e., “Yes, because ” or “No, because __.”
- Expect at least some procedural questions based on the Cal. Rules of Court, i.e., some questions have a distinct answer based on the rules of court, such as number of days given for filing a certain document.
- Essay questions are short and designed to be answered within 30 minutes – make sure to save enough time for both essays in each hour writing block
- Essay questions include more “should” type questions (i.e., what should the attorney do in this situation?), and there may be a number of possibilities to consider rather than one correct answer
- Focus is on issue spotting and analytical skills / application of law to facts
- Sometimes will involve more than one subject area, such as ethics/professional responsibility and briefing
- Answer is not always clear or definite – there may be arguable sides or a number of options to discuss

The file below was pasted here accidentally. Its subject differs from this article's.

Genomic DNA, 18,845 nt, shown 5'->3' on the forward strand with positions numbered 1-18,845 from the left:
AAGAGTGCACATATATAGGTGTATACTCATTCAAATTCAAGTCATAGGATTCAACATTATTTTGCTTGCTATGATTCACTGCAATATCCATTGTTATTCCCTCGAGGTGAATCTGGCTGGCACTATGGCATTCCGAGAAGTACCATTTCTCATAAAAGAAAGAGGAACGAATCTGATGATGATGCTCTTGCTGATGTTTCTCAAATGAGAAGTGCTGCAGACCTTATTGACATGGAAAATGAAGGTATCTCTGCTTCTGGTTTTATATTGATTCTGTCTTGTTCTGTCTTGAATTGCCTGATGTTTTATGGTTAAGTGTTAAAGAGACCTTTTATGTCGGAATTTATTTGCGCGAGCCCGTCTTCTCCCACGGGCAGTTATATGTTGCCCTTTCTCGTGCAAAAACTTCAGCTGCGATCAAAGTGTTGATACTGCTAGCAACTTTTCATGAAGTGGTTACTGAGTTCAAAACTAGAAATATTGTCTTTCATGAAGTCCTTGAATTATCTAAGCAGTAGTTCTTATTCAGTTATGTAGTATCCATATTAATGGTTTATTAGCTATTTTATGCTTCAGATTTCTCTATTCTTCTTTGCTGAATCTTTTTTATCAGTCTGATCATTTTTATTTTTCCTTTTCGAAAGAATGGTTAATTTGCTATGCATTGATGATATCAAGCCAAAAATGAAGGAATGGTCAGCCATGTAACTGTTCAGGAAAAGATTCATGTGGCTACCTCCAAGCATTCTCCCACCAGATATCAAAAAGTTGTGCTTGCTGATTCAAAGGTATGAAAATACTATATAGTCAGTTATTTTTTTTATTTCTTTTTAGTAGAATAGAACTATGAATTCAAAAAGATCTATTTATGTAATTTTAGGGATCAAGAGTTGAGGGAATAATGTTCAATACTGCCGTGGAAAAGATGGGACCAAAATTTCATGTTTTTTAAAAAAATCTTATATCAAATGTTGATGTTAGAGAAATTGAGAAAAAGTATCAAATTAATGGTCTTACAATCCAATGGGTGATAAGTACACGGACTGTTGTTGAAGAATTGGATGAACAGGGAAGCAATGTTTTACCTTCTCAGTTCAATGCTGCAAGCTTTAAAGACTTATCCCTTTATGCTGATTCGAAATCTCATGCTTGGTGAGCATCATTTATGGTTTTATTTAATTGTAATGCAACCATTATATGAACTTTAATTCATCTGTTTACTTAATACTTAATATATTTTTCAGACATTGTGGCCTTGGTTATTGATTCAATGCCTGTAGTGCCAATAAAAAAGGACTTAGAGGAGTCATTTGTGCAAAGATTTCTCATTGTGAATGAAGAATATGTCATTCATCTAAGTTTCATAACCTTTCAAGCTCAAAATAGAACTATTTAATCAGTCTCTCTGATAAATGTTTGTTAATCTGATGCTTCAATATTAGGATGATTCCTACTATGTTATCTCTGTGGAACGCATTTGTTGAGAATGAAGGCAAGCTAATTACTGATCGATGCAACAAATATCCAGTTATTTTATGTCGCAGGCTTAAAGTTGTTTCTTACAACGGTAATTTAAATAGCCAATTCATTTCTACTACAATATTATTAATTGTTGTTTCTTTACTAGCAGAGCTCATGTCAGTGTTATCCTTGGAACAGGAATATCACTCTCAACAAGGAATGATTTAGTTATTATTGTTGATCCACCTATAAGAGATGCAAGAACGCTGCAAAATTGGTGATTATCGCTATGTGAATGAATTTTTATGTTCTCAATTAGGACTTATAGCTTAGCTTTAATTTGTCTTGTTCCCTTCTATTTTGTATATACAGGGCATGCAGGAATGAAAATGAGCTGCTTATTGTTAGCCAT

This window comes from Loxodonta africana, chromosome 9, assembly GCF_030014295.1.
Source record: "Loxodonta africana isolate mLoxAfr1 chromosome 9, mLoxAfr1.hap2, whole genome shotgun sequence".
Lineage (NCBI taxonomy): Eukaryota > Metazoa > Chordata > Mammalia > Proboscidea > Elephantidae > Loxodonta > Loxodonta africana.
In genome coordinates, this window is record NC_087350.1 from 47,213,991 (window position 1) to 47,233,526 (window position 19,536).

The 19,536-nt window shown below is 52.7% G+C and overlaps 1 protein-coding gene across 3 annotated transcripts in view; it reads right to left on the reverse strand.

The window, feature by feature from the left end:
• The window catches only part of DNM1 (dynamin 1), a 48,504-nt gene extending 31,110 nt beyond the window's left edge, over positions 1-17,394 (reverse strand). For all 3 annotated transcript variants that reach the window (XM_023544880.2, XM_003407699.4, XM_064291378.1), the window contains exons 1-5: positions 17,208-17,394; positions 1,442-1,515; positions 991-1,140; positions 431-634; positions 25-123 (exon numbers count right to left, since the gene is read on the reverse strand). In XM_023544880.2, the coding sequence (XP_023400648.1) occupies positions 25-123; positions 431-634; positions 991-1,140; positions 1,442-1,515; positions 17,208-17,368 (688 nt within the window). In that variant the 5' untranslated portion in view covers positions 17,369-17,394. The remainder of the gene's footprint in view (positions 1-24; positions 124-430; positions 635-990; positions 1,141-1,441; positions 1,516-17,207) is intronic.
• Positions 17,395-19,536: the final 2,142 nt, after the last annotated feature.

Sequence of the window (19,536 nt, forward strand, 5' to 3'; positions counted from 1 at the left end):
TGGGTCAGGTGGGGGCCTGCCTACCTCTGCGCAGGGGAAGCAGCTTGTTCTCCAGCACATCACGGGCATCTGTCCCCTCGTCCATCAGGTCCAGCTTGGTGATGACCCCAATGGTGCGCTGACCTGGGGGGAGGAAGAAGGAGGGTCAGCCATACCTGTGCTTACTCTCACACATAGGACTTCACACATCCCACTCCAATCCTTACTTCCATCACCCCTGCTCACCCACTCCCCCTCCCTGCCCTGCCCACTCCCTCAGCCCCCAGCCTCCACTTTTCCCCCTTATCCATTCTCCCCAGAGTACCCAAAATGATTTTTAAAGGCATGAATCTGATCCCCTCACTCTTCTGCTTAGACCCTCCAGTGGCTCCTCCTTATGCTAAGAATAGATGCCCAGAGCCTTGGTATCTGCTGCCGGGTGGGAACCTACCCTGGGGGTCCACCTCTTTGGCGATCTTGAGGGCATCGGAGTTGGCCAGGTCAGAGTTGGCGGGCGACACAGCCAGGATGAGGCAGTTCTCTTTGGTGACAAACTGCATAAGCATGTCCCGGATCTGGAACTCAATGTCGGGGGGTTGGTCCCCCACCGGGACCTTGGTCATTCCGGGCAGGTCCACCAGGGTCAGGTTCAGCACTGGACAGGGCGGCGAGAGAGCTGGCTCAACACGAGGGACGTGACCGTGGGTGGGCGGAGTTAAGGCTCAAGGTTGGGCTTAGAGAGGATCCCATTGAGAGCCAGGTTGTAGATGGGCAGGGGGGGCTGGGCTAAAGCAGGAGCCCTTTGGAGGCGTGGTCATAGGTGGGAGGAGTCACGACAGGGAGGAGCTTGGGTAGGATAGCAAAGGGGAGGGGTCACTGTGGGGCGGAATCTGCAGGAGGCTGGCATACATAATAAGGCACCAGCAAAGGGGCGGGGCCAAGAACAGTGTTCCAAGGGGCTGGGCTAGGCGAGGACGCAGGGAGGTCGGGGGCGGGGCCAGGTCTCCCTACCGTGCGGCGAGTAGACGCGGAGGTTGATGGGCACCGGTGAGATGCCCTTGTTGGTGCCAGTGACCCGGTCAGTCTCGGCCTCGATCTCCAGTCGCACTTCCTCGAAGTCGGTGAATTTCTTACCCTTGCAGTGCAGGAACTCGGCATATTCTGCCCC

- Facts are usually pertinent and not designed to trick you; explain the relevance (or non-relevance) of the facts in your answer
- Helpful to outline essay questions in advance of writing to pick up on facts in question and cover areas raised by question; consider ethics and client counseling issues in addition to procedural aspects of question. Go back to your outline when you are done to make sure you wrote about everything in your outline
- If applicable in a question, make sure to consider preliminary issues, such as the standard of review and presumptions on an appeal
- See the Appellate Law 2023 Exam Subject Areas (in Pincus Handbook and available online at the bar’s website here)